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A Yankee Notebook

May 18, 2015


MONTPELIER, VT – Harry Woodpecker and his current partner are setting up housekeeping somewhere very nearby, and they’re eating me out of house and home. The suet is disappearing almost as fast as I can load it in. But they’re messy birds – Harry, especially – and the gobs of fat-covered seeds they carelessly drop have attracted two other families, of blue jays and mourning doves, who glean through the grass beneath for all they can get.

My reward is that, as long as I don’t move quickly, I get to watch the woodpeckers from about four feet away. I’m particularly interested in Harry’s feet. I’ve never in my life till now seen such beautifully adapted grippers. The talon-pointed toes splay flat, forward and backward, to hang onto the flat surface of a tree trunk; they curl over the cylinder of a small branch; and they’re just the right size to grip the edge of a three-quarter-inch-thick board while Harry’s business end hammers away at the sun-softened suet.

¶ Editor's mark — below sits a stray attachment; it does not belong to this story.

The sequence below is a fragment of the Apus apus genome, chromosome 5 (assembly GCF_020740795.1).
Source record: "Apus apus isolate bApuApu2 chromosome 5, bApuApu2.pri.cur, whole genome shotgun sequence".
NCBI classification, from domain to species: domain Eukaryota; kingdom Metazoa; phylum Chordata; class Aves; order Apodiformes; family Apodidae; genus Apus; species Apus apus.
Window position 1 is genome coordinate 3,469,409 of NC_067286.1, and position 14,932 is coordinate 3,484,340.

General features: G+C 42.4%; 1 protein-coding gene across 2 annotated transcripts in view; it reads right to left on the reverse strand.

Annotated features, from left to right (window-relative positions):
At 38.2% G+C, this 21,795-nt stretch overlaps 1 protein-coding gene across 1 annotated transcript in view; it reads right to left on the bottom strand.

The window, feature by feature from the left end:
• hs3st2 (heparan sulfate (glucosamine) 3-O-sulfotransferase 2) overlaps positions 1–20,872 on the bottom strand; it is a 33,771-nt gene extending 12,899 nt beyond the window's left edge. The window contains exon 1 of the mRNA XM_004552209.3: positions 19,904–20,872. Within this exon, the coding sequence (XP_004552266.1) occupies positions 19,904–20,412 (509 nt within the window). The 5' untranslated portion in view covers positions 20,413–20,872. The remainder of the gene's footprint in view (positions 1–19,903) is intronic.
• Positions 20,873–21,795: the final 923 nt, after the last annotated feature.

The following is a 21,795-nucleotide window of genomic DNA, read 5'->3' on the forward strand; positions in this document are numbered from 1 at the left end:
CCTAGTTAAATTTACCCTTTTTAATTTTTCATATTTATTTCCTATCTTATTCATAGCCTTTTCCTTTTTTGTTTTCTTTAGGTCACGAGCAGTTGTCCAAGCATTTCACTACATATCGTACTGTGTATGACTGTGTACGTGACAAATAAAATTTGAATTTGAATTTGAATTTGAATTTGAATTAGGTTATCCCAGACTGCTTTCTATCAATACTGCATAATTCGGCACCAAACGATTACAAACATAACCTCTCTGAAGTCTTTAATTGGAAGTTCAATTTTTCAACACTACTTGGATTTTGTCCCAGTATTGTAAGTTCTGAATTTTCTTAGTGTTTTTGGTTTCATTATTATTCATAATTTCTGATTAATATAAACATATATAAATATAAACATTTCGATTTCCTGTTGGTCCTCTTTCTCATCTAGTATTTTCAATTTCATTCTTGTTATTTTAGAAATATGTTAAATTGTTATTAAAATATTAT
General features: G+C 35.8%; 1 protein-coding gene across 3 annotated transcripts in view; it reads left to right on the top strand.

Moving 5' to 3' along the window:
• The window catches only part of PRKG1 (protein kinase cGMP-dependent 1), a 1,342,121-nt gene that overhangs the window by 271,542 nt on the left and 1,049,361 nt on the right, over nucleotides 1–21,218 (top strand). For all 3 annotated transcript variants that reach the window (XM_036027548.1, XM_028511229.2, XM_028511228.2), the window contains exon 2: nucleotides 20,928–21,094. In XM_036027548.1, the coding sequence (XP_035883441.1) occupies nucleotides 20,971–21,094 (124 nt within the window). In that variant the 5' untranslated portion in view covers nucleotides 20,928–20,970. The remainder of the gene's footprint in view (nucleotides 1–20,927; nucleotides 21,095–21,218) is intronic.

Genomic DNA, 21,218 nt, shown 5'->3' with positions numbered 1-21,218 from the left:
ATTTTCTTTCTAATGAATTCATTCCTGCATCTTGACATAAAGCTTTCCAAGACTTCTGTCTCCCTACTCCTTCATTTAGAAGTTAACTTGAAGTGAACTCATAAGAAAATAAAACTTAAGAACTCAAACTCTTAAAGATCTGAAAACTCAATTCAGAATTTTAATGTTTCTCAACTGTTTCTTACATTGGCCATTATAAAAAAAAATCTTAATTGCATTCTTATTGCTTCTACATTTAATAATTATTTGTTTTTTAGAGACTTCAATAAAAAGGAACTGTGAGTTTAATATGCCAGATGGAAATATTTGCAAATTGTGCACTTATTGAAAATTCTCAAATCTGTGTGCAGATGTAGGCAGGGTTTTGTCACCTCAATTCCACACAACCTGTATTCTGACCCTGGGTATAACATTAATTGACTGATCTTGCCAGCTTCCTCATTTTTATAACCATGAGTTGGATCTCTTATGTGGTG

I don’t think we’ve done anything different this year, but we’re flooded with new birds. Besides Harry and his consort, who I think have been here before, we’ve got two smaller versions, Morton Downy and his nestmate. But all of a sudden this year, besides the usual doves, jays, chickadees, and nuthatches, we’ve got catbirds, cowbirds, indigo buntings, purple finches, yellow warblers, and some others I haven’t figured out yet. They’re all inconvenienced by the fact that, as they’re building their nests, so am I mine. I’m trying to get the porch railings done, and the sections I’ve got left to do are on their side. So if folks are at the feeder, I stand just inside the glass-paneled door, holding whatever part is next, and when I figure they’ve had their turn, excuse myself and step outside,,to great squawking and screeching from the bushes beside the yard.